Investing in real estate is similar to anything else. You purchase an asset, which generates a return. After a time you become fully capitalized and your return is all profit because your investment has been paid for. Real estate, however, unlike many other income generating investments, relies on a few key elements to ensure that the return keeps coming and the value of your investment isn’t diminished. The number one element is property management, and this is what I will talk about today.
When I first started investing in the U.S. real estate market, I was living in Australia. I had accumulated a large portfolio there and also purchased some property in other areas of the world as well. The investment potential was so good here in the States that I decided to sell out of my Australian portfolio and move to the U.S. I can absolutely say that it was one of the hardest moves that I’ve ever made, but well worth it in the long run, and I’m happy I’m here.
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The Importance of Being Able to Trust Your Property Manager
One of the major concerns I had as a foreign investor was the people that I was working with to look after my property in my absence. Now my entire business model preaches fully passive income through turnkey investment, but I completely understand the stigma that has been generated due to non-preforming investments led by bad management. I also understand that many investors find it much easier to self-manage because of the well-known issues with many PM companies.
From my perspective, a property manager should be looking out for your investment. They should be protecting the asset from harm and assisting you, the investor, with communication both up and down the line with tenants and anyone else who may come in contact with the property. In the past I have had some great PMs who have allowed me to make some awesome returns, but I have also, like many others, been burned on many deals due to poor property management. Honestly, the loss equals hundreds of thousands of dollars. Another reason why I moved to the US is so I could see what was going on with my investment.
The really good property managers that I contracted with all had two things in common: they communicated well and they were responsive to the needs of the tenants.
Our company currently has some investors abroad who own property in other areas of the US, and by far the most common complaint I hear is with the wait for communication to be delivered. I mean, if you as an investor, call your PM and leave a message because no one answered, should it take over a week for someone to get back to you? In my opinion, NO! Just think of the number of issues that could potentially occur in that one week span.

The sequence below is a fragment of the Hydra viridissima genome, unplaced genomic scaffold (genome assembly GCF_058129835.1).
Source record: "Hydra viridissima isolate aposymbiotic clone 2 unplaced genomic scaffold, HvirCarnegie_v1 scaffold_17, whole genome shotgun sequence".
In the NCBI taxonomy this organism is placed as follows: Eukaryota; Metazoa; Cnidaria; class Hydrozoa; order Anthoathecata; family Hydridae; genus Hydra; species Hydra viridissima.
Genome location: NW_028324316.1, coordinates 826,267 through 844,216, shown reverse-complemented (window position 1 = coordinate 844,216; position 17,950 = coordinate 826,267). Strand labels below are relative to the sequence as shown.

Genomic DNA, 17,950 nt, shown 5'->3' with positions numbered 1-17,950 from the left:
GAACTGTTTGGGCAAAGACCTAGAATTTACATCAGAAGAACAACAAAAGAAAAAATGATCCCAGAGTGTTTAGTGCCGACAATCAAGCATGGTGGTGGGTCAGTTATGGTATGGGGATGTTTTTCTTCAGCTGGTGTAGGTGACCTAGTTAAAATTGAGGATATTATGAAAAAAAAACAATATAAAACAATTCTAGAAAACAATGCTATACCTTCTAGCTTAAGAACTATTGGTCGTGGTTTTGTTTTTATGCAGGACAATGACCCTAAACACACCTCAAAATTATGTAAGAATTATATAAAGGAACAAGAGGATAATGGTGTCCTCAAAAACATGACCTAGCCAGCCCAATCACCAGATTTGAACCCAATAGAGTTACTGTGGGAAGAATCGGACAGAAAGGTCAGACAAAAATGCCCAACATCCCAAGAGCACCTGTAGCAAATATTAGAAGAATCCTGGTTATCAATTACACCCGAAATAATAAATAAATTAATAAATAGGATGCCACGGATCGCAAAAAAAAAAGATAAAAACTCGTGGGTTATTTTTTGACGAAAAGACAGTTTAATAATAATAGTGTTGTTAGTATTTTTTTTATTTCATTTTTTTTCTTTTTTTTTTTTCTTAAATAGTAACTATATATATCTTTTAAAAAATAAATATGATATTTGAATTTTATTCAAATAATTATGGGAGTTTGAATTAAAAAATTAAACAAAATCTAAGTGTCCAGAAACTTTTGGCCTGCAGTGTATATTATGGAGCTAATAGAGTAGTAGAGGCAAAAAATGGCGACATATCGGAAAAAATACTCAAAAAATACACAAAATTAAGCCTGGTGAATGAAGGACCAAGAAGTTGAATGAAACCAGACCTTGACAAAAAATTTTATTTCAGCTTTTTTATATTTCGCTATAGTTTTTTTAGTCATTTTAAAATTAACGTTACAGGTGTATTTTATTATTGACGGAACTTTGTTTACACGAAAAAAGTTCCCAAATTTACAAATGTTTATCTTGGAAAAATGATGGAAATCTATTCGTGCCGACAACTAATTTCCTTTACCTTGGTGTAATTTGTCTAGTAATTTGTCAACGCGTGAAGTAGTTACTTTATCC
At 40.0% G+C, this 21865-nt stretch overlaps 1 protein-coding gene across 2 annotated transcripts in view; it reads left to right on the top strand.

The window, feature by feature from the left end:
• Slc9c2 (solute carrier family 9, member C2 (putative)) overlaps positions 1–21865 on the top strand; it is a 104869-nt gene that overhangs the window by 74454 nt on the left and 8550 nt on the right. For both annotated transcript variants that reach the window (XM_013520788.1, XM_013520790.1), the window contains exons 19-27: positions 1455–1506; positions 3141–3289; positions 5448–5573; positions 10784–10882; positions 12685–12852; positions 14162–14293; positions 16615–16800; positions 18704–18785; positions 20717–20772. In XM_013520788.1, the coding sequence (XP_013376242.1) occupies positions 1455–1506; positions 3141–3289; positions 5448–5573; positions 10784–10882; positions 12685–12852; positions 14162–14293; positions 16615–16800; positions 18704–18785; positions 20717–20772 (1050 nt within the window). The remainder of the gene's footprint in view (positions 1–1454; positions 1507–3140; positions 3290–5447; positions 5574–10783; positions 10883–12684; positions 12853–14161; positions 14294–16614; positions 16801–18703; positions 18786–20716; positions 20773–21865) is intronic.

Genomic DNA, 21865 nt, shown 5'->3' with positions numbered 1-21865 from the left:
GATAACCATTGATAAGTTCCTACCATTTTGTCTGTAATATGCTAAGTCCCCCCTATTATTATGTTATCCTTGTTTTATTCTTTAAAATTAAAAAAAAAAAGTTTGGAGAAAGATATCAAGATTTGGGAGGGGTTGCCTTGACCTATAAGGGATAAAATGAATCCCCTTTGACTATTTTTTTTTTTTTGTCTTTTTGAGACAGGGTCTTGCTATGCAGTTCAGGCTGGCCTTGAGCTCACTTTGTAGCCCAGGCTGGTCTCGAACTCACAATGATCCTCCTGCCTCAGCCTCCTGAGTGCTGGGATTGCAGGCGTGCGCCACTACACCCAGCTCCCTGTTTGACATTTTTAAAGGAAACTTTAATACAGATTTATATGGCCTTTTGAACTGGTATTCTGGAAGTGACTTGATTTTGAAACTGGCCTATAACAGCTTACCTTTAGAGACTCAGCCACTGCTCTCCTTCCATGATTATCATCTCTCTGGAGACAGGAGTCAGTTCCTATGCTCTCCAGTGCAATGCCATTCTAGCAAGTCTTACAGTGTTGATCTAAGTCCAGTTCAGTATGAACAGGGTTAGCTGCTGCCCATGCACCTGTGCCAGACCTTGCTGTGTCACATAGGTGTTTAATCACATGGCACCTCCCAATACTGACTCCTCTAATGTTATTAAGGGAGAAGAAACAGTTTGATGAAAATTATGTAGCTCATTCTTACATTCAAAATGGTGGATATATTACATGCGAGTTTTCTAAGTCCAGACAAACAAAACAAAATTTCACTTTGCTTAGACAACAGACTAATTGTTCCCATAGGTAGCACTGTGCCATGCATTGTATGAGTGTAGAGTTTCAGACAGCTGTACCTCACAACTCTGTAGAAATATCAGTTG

Bad Experiences With Property Management
Recently, we had a past tenant of ours call Josh (he looks after our property management) to see if we could assist with a water issue. I recall him being on the phone, and the details I was hearing were appalling. The pipes had frozen in her building, and so she and the rest of the tenants had no water. She contacted her property manager several times, who told her that someone would be out soon. No one ever came. Eight days had passed. Yes, 8 DAYS!
The tenants contacted the local health department, who came out and assisted all of them in moving to another location. They also paid for their security deposit. What a shame, and I truly understand the feelings of desperation these people had. None of them wanted to move. They all enjoyed living there and even offered to pay for the plumber, but in the absence of a responsive property manager, the neglect and lack of concern caused a great loss to the investor and the tenants.
Sometime ago I owned some properties in upstate NY. They were great performers, and I got in at a decent price. I had a great relationship with my property manager, and we talked often. Then one day he called and told me that he had accepted a job offer in Florida with a larger complex. I was happy for him, but my stomach sank with uncertainty. His company appointed a new PM, and at first the transition went smoothly.
Then, about 3 months later, I was missing rent. They were constantly informing me of maintenance issues; then, nothing. No communication. No calls, no emails, NO RENT! I had to travel there myself to see what was going on. I was infuriated to find my properties vacant, vandalized and boarded up. I had lost my entire NY portfolio in a matter of a month due to poor property management. It took some time, but they did get fixed. I found new property management and sold off the entire list. No more NY for me.
To sum this up, property management is the key to your return. Just as you would vet a tenant, you need to do the same thing with your PM. They need to show you that prompt communication is their top priority and that they are responsive to the needs of the property, your investment. You should never wait a week for a return call. So many things could happen in 7 days. At Ohio Cashflow we like having one property manager look after a maximum of 25 properties. This allows for their utmost undivided attention at any given moment to not just the tenants’ needs, but also the investors that own the properties.
Have you had a poor experience with a PM? What did the good ones do well?
I’d love to see your comments below.